The continuous measurement of cerebrospinal fluid gas tensions in critically ill neurosurgical patients: a prospective observational study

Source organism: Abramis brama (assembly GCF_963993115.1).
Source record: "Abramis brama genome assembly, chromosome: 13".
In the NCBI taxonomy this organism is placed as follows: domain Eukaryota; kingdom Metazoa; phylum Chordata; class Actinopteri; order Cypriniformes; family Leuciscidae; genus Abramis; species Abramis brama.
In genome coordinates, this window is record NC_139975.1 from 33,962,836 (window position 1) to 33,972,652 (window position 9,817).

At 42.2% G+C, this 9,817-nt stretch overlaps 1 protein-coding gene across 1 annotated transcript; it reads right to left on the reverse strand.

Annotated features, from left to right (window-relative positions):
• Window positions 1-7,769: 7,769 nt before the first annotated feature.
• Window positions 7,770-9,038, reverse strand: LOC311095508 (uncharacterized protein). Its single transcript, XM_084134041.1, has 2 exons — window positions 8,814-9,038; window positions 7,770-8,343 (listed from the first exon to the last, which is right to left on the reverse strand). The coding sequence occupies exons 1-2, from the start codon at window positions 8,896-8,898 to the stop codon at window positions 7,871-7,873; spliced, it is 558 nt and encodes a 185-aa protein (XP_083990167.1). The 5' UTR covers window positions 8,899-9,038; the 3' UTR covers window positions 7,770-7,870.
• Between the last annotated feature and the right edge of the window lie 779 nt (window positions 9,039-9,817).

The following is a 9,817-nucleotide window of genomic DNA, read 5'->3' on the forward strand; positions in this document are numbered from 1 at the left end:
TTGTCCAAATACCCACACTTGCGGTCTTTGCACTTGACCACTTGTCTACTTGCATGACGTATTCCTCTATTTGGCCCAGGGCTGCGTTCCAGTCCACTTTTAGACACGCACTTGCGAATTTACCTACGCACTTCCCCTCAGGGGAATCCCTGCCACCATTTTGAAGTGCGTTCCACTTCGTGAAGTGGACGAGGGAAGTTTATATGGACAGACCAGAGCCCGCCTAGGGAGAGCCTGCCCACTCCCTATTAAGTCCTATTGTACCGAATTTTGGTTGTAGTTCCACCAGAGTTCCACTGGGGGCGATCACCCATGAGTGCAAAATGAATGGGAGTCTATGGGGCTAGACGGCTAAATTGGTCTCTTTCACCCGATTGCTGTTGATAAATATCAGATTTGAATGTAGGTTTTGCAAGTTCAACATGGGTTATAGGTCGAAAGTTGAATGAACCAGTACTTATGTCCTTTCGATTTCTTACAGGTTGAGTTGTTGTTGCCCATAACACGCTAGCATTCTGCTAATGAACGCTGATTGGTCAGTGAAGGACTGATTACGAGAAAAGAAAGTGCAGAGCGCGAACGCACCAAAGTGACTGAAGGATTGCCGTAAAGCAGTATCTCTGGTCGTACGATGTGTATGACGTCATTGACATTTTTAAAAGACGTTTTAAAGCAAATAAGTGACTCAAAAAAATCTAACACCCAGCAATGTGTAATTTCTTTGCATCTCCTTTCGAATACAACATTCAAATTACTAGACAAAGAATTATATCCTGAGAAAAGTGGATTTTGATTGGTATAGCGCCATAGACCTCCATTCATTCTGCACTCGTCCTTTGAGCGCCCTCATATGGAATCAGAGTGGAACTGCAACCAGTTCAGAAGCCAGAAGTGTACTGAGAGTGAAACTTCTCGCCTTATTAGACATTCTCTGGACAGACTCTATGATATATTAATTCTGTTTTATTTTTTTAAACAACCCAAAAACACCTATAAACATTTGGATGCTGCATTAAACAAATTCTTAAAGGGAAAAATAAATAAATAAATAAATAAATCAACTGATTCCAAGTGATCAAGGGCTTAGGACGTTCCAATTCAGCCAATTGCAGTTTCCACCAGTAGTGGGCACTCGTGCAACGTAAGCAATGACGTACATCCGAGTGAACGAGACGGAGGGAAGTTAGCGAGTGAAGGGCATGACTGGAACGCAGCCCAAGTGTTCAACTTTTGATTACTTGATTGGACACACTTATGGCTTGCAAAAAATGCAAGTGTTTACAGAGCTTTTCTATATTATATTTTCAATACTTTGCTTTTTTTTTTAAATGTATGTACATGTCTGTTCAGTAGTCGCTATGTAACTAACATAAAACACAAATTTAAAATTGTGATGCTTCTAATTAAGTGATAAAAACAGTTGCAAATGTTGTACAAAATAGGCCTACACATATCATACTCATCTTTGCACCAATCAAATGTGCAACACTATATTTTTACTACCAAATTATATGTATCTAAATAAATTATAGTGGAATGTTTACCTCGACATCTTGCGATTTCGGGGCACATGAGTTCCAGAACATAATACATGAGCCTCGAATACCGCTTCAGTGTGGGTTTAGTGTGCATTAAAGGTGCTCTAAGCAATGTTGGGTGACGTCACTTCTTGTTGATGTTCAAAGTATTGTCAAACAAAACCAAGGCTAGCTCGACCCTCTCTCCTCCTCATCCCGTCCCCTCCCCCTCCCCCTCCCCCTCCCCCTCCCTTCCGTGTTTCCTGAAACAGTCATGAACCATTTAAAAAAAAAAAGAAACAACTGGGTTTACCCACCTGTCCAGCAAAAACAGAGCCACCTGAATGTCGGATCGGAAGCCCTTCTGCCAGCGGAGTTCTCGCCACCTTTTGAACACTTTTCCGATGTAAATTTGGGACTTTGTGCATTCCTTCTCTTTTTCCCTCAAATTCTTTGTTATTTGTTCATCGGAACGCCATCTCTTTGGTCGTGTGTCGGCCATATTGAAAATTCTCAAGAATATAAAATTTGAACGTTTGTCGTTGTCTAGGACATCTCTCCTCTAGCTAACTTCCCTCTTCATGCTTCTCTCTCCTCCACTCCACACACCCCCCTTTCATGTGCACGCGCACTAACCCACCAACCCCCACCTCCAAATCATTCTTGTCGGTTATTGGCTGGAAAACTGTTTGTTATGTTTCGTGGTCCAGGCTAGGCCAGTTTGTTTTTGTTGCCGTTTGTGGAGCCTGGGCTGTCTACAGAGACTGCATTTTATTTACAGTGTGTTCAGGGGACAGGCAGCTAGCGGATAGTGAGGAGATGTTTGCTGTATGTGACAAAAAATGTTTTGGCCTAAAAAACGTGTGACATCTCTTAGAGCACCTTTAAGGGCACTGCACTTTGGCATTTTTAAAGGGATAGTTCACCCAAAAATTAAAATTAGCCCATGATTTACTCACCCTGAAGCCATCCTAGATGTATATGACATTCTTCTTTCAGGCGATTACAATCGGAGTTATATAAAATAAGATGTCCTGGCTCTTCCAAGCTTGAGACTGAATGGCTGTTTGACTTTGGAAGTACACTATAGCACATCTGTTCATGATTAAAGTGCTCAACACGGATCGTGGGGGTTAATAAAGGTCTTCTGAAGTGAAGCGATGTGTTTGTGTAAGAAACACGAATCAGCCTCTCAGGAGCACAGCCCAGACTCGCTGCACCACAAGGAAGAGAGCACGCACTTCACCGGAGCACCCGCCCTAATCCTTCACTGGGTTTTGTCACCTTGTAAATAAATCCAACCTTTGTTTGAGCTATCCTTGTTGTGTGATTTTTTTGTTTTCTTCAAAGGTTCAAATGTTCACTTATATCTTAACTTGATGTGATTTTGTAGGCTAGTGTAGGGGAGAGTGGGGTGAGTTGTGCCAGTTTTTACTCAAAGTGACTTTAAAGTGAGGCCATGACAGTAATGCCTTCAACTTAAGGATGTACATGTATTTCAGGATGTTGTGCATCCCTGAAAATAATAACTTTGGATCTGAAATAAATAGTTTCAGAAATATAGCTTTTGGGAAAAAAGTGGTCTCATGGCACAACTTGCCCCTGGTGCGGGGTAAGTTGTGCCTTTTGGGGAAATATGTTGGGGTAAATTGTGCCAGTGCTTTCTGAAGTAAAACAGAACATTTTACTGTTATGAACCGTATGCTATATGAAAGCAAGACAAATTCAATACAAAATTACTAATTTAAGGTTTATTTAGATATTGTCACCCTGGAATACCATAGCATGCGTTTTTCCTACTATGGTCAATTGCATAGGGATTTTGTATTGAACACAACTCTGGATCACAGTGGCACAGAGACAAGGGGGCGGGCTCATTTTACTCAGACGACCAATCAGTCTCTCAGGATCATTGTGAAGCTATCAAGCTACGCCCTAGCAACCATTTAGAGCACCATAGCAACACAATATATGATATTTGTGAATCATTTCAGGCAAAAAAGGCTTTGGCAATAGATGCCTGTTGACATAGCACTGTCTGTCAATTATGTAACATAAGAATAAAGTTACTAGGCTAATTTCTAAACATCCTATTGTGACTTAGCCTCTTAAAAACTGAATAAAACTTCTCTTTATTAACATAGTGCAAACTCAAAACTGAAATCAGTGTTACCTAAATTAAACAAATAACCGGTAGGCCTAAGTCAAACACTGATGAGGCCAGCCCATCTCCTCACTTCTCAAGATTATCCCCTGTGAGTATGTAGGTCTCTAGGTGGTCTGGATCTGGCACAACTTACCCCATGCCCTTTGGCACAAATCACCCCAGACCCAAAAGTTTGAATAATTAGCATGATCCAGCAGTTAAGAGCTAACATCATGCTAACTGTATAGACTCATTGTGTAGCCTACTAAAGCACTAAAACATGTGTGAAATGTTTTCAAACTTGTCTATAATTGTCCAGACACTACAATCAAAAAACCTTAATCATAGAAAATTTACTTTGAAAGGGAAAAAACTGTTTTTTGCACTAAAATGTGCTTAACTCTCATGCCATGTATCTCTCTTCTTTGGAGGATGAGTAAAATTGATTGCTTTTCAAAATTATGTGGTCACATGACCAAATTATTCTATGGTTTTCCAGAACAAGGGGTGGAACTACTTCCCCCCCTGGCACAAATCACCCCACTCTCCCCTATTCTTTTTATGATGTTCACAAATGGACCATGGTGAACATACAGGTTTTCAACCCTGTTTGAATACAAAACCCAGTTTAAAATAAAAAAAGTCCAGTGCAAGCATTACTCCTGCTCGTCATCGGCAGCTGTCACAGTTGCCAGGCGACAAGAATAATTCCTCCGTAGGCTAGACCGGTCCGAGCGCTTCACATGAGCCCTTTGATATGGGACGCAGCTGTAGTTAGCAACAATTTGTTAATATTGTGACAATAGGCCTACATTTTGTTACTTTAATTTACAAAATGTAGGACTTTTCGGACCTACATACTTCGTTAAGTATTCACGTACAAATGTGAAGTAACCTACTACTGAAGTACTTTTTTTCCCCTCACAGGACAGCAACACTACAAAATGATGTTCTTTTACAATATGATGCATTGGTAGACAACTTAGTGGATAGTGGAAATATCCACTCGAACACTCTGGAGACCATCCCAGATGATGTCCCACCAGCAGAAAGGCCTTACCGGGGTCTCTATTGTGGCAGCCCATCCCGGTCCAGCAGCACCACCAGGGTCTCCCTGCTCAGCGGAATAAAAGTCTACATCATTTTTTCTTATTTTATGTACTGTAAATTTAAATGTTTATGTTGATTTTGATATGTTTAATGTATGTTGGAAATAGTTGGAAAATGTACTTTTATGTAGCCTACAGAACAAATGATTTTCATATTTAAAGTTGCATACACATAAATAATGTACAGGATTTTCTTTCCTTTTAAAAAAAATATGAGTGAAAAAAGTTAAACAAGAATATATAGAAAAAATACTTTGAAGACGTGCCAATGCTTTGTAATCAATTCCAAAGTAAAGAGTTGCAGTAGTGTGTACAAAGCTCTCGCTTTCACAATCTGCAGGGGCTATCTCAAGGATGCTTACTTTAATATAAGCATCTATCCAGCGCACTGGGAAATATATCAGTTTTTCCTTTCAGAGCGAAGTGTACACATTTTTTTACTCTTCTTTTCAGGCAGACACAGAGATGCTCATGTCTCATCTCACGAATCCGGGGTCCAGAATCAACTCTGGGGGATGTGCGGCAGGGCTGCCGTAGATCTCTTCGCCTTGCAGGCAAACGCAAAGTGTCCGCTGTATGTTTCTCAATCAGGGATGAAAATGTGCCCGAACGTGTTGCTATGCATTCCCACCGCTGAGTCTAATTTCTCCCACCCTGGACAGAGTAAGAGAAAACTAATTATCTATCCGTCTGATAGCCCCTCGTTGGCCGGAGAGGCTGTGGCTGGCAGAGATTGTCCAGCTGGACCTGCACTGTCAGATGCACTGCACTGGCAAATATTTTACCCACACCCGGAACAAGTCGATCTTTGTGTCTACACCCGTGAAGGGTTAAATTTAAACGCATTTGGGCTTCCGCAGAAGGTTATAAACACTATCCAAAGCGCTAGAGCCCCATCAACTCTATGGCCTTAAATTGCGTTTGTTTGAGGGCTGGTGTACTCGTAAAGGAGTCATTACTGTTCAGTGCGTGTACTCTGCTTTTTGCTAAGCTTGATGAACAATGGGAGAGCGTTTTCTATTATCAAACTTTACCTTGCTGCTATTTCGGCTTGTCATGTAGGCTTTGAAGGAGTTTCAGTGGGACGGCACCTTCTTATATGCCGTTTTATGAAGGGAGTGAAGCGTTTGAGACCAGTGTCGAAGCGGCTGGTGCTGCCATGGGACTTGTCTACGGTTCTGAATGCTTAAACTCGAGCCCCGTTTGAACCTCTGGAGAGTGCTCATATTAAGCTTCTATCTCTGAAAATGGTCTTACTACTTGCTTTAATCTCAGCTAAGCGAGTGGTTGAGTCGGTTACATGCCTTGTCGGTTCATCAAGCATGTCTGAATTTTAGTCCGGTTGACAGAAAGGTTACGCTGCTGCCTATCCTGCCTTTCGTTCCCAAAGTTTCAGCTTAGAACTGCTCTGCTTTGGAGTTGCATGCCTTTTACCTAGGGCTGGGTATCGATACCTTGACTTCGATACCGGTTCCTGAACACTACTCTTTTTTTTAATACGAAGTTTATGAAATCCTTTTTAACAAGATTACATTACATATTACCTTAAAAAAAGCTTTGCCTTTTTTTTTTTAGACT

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Objective: To determine the feasibility and usefulness of continuous cerebrospinal fluid pH and gas tension monitoring in critically ill neurosurgical patients. Design: Prospective, observational study. Setting: Neurosurgical intensive care unit in a teaching hospital. Patients: Five critically ill neurosurgical patients (GCS < 8) requiring intensive care intracranial pressure monitoring and intermittent positive pressure ventilation. Interventions: Placement of a Paratrend 7 sensor into the external ventricular drain. Measurements and main results: The cerebrospinal fluid (CSF) pH, PCO2 and PO2 were recorded at 1-min intervals. Intracranial pressure (ICP) and cerebral perfusion pressure (CPP) were recorded at 15-min intervals. The mean baseline CSF pH, O2 and PO2 values were 7.28 ± 0.08 pH units, 44 ± 6 torr and 43 ± 27 torr, respectively. The ranges of CSF pH, PCO2 and PO2 observed during the study were 6.3–7.8 pH units, 37–150 torr and 4–150 torr, respectively. A statistically significant correlation between ICP, CPP and CSF gas tensions occurred in patient 3. Significant changes in CSF PO2 and pH were observed with augmentation of CPP and preceded clinical improvement in patient 4. There were no complications attributable to sensor placement. CSF gas tensions and pH values obtained from patients 3 and 4 suggest that these measurements may be an indicator of cerebral perfusion. Conclusions: Continuous CSF gas tension measurements in critically ill patients are possible and may be an indicator of adequacy of cerebral perfusion. The relative merits and limitations of the technique are discussed.
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